At this point in time I need assistance with many basic tasks. I have watched myself lose the ability to run, walk, cut my food, dress myself, bathe myself, and speak in the way that I have my entire life. Through the help of brilliant family and friends, I am still able to type and communicate, though I am no longer able to work full time as a psychologist. We still need support each time we go to a doctor’s appointment. Even though the ALS clinic works to combine multiple therapists into one day, they are not in the business of giving hope. Unfortunately, they do not have proactive, functional suggestions to improve my daily life. For years my insurance has denied OT, PT, and Speech services even though these have shown to maintain functionality. Aetna kept saying that they do not need to provide anything that will not make me “better.” Since ALS is a terminal illness, that led to zero services. Now we are navigating the new world of Medicare where medication that used to cost $240 a year will be over $4,000 for the year. That is the medication that is approved. The new medication passed by the FDA will now be $3,000 a month with my prescription plan. I don’t understand how this system of inequality could be in place.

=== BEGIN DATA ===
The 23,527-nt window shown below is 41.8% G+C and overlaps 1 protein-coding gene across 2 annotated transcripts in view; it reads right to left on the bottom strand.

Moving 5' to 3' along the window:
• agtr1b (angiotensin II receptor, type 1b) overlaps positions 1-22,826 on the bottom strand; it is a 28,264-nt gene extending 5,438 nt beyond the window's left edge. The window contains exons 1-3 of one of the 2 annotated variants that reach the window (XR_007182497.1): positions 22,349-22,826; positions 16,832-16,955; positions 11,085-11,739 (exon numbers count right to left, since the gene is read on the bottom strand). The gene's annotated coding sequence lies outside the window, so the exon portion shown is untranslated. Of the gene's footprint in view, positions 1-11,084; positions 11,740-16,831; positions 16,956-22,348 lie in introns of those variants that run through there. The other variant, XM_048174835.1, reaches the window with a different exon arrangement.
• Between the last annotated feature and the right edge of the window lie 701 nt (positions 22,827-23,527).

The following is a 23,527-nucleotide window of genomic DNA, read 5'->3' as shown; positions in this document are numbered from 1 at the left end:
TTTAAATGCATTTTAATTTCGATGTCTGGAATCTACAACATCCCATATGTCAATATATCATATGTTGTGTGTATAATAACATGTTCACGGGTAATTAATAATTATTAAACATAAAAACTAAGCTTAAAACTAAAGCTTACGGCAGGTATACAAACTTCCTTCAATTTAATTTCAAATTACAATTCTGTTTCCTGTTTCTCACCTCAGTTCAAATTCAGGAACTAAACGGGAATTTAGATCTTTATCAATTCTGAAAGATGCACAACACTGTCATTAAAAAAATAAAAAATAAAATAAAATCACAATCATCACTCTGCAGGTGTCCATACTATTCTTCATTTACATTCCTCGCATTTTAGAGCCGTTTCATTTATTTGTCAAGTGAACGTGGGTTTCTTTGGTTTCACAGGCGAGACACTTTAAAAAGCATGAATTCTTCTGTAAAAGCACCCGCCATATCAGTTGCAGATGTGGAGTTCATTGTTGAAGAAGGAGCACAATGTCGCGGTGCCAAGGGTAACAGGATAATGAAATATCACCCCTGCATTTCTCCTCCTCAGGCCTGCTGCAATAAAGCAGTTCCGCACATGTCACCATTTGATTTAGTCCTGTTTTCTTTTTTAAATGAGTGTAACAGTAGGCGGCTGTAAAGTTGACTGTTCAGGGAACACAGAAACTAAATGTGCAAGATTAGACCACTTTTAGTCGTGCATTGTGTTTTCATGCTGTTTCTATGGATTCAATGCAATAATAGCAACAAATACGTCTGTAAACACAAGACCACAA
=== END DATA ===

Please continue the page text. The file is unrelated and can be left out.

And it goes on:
ALS involves constantly facing your new worst nightmare. It means thinking of the worst possible outcome and then watching it come true. My mind constantly reminds me of my struggles but thankfully the Holy Spirit is there to provide counsel. My body is pulling everything inward. Gravity is not just making it difficult to walk but making it hard to hold up my head. Eating is not just a workout to open and close my mouth but a struggle for coordination of my teeth and jaw. My throat and heart work overtime, always inconsistent and spasming constantly. Most actions require assistance. It is not just exhausting for me but for everyone who has to help me everyday. It is depressing and sad but I am so thankful for God’s perfect timing and that “we are God’s handiwork, created in Christ Jesus to do good works, which God prepared in advance for us to do” (Ephesians 2:10). This year when the majority of people could not understand me, I got a Toby eye gaze communication system; and when I went on disability, it perfectly coincided with my beautiful godson's birth last August. My sister came over and she let me hold him while I was on the phone dealing with all the many barriers to going on disability. Thankfully, it is impossible not to feel joy with that beautiful baby. My father retired recently so now he and I get to spend time with Seth when everyone else is at work. I really miss working but I am so thankful for the blessing of time with my godson.